Before dinner, we broke into teams and did improv games with an improv troupe from Wisconsin called Mojo Dojo. They were impressed with our improv chops, and we had a great deal of fun. After dinner, they did a show.

The weather was stormy off and on. At times it was sunny, and at other times, the clouds rolled in, the rain dumped, and they had some seriously epic lightning strikes. I was wishing I was fast enough with a camera to get pictures!

To be continued...

Sunday, June 4, 2017

Kathy Griffin's Faux Pas

Thoughts on recent events related to a misguided picture posted this week that went viral...I suggest reading the whole thing before you respond.

All sides have good points.

No matter how much you hate a person, pretending to behead them the way Kathy Griffin did is a horrible, shameful deed, even if you have no intention to actually physically harm them.

A normal citizen who did that would be in prison, but it seems that rich, popular comedians only get their shows cancelled (rightly so).

Barron Trump is 11. Under no circumstances is it OK that he was led to believe, however briefly, that his father was brutally murdered. Nor is it OK for us to criticize Trump for defending his son.

It is just as horrible that Sasha and Malia Obama had to deal with seeing people hang their father in effigy, burn images of him, and otherwise commit the exact crime against Obama that Griffin committed against Trump. Since the Obama effigies didn't go as viral, I don't know if they were fooled as Barron was.

I think this has gotten more press than the Obama effigies because Griffin is higher profile than the Obama effigy-ers, and it looks more realistic.

I think it would help if Barron and Melania move to the White House as soon as possible so Barron will not be so easily fooled, having his father right there.

Kathy Griffin apologized. Many of the people calling for us to forgive her are the same people who call for the heads of people who do similar things to liberals, long after they apologize.

Kathy Griffin only apologized after being pressured to do so. However, I do believe we need to move on, and we do need to allow her some reprieve. It's more than she deserves, but every one of us has made horrible mistakes that we regret. Yes, she needs our forgiveness.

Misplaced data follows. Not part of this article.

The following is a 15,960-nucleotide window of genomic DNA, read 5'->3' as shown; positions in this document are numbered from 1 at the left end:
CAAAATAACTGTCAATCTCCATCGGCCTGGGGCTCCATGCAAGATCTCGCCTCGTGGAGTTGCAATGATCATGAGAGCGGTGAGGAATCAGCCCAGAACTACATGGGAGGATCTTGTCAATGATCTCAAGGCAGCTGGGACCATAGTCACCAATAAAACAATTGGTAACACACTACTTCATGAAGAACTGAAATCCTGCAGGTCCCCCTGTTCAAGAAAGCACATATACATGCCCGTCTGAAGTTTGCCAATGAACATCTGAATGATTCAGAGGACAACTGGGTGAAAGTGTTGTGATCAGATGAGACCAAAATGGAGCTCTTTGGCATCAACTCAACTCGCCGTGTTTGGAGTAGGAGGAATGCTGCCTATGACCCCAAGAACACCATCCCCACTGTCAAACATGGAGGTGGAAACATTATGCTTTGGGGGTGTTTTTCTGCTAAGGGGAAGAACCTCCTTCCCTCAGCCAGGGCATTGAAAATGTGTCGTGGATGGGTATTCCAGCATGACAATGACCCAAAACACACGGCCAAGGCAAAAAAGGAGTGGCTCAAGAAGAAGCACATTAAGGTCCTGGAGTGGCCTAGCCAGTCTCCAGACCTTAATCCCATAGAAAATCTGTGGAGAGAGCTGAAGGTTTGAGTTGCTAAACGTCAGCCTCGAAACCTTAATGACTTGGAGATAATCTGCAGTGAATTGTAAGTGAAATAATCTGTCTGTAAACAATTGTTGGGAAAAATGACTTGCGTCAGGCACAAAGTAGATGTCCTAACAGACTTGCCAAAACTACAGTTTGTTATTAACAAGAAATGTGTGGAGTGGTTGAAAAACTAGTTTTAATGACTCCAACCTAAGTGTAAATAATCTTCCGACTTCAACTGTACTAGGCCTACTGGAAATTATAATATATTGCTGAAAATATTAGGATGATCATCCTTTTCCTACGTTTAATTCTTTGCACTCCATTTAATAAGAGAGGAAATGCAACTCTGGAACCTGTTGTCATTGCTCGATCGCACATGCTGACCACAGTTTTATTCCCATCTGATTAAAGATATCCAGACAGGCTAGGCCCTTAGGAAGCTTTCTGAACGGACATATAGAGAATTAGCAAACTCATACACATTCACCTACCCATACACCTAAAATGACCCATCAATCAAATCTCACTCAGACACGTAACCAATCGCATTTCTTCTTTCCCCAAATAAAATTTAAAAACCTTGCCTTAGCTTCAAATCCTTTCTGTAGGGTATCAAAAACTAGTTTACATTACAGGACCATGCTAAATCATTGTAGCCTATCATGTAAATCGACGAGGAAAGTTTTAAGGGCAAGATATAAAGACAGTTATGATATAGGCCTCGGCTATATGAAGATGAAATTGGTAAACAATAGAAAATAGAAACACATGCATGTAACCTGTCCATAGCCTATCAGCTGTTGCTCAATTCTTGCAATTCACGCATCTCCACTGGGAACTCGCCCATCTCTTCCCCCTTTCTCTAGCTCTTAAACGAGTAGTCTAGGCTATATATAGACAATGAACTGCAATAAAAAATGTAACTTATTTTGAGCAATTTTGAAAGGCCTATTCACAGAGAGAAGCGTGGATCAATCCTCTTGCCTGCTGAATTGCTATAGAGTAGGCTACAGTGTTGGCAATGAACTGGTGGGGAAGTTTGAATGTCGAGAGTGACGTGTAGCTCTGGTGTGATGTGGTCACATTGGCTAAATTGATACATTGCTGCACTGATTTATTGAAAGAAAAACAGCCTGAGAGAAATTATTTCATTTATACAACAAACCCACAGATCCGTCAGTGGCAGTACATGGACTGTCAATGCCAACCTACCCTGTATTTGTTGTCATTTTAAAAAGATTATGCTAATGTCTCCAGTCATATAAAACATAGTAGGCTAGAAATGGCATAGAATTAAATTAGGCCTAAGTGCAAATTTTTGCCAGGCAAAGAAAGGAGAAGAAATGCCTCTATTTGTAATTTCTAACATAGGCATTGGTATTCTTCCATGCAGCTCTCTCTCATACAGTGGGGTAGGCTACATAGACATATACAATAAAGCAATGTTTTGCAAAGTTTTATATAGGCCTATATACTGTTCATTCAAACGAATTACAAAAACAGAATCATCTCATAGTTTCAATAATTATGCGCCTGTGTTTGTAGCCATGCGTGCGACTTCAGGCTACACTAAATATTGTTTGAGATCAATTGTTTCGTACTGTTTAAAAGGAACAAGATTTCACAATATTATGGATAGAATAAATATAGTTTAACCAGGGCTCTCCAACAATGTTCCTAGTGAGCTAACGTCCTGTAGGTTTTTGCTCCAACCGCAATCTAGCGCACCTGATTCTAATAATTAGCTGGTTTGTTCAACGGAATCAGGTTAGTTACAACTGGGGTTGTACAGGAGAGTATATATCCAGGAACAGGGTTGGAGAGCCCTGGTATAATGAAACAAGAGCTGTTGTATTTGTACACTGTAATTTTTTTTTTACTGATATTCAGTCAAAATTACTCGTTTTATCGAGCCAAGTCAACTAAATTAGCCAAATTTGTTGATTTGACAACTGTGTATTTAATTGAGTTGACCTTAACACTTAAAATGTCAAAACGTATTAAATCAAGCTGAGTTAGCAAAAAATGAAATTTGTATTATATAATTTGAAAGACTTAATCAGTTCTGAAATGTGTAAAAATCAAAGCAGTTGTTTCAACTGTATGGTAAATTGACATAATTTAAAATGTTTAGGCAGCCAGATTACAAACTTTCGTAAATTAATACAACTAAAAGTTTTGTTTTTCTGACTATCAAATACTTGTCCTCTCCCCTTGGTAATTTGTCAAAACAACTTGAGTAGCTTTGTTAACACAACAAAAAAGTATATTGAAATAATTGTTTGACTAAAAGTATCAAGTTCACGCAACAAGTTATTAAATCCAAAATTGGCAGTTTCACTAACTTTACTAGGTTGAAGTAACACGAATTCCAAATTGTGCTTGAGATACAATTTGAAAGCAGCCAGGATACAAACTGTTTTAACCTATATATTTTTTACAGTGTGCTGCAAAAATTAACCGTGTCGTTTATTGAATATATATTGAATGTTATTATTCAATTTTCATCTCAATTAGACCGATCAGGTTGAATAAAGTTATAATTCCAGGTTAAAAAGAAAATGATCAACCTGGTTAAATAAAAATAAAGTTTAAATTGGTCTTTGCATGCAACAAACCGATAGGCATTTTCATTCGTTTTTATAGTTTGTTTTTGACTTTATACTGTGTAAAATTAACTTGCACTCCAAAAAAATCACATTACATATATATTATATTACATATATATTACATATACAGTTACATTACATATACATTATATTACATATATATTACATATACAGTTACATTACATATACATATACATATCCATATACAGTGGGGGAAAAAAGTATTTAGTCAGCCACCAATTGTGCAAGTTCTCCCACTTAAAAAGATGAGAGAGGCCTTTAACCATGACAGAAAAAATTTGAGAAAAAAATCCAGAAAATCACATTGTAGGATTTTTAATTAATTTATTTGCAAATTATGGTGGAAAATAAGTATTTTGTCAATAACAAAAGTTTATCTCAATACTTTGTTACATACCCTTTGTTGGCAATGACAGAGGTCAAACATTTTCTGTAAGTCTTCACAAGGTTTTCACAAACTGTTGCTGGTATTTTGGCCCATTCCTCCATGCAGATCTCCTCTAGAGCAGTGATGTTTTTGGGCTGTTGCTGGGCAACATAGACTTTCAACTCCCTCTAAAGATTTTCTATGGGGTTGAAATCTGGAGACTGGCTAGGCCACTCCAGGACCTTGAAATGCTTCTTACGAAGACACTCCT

The Trump family has been deeply traumatized by this. Yet they have been called bullies for responding as any family would when threatened by a realistic-looking effigy. Griffin's act was one of the worst examples of bullying I have ever seen in my life. Calling the Trumps bullies for this is victim shaming at its finest. They have done enough actual bullying without criticizing them for their reaction that was probably much calmer than most families faced with this kind of brutal attack.

I have seen reports that Griffin has received death threats. This is even worse than what she did. I find the increase of death threats on social media in recent years to be a deeply disturbing trend that needs to be prosecuted to the fullest extent of the law. It is never OK to threaten to kill someone, to tell them to commit suicide, or in any other way wish death on them. Even as a joke.

It is never OK to be glad of another person's misfortune. We must not rejoice that the Trumps have been traumatized and scarred, and we must not rejoice that Kathy Griffin lost her job.

Both Trump and Griffin are human. Both have done horrible, grievous things. Both are bullies. We need to hold them to high standards, but we also need to extend grace to both. Those of us who pray need to do so earnestly for both of them.

We must move on and let both sides heal. I was traumatized seeing that picture, and I don't even like Trump. I hope this is a wake up call to everyone that we need to be civil to each other.

Wednesday, April 26, 2017

False Musical Plots

My craziness has struck again. This time I decided to come up with musicals, using their actual titles, but summarize the plots completely wrong. Enjoy!

About a bunch of candles that have just had their wicks installed. They have been wicked.

The Phantom of the Opera
The sad tale of Banquo's ghost in an opera version of the Scottish Play

Inspired by Big, but he gets much, MUUUCCHHHH bigger!

About a rip in time and space... It is rent in twain!

Sister Act
A remake of White Christmas, focusing on the Haynes Sisters

Beauty and the Beast
A mysterious deformed creature haunts an opera house and trains a beautiful diva to sing

A Very Potter Musical
The Brady Bunch learns to make pots

Something Rotten
A musical about cleaning out the fridge at work

All the actors completely ignore the director, drawing a metaphorical parallel to herding cats

People get ill from eating a ton of ham

Charlie and the Chocolate Factory
About a factory that churns out merchandise for the hit band "Charlie and the Chocolate"

About a failed attempt at turning Star Trek into a musical. It was named with a mouth full of food. The person tried to say "Star Trek", but it came out all garbled.

The Buddy Holly Story
Two holly bushes become best friends

Once on This Island
Captain Jack Sparrow remembers the last time he was left marooned on this island. There was more rum at the time.

An elf moves to the Shire and revolutionizes the hobbits' gardens, songs and culture

The Lord of the Rings from Peregrin Took's perspective

Young Frankenstein
A teenager learns honesty while drinking from a stein

Miss Saigon
Someone moves across the world from Vietnam and feels homesick. They really miss Saigon!

A boy is stuck in something, but what is the lad in? You don't find out until the end.

Where you are once you get downtown: you're in town.

A Spanish musical about avoidance

Sunset Boulevard
A musical about a road that is stuck in a time loop at sunset

Mamma Mia!
Super Mario Bros, the Musical!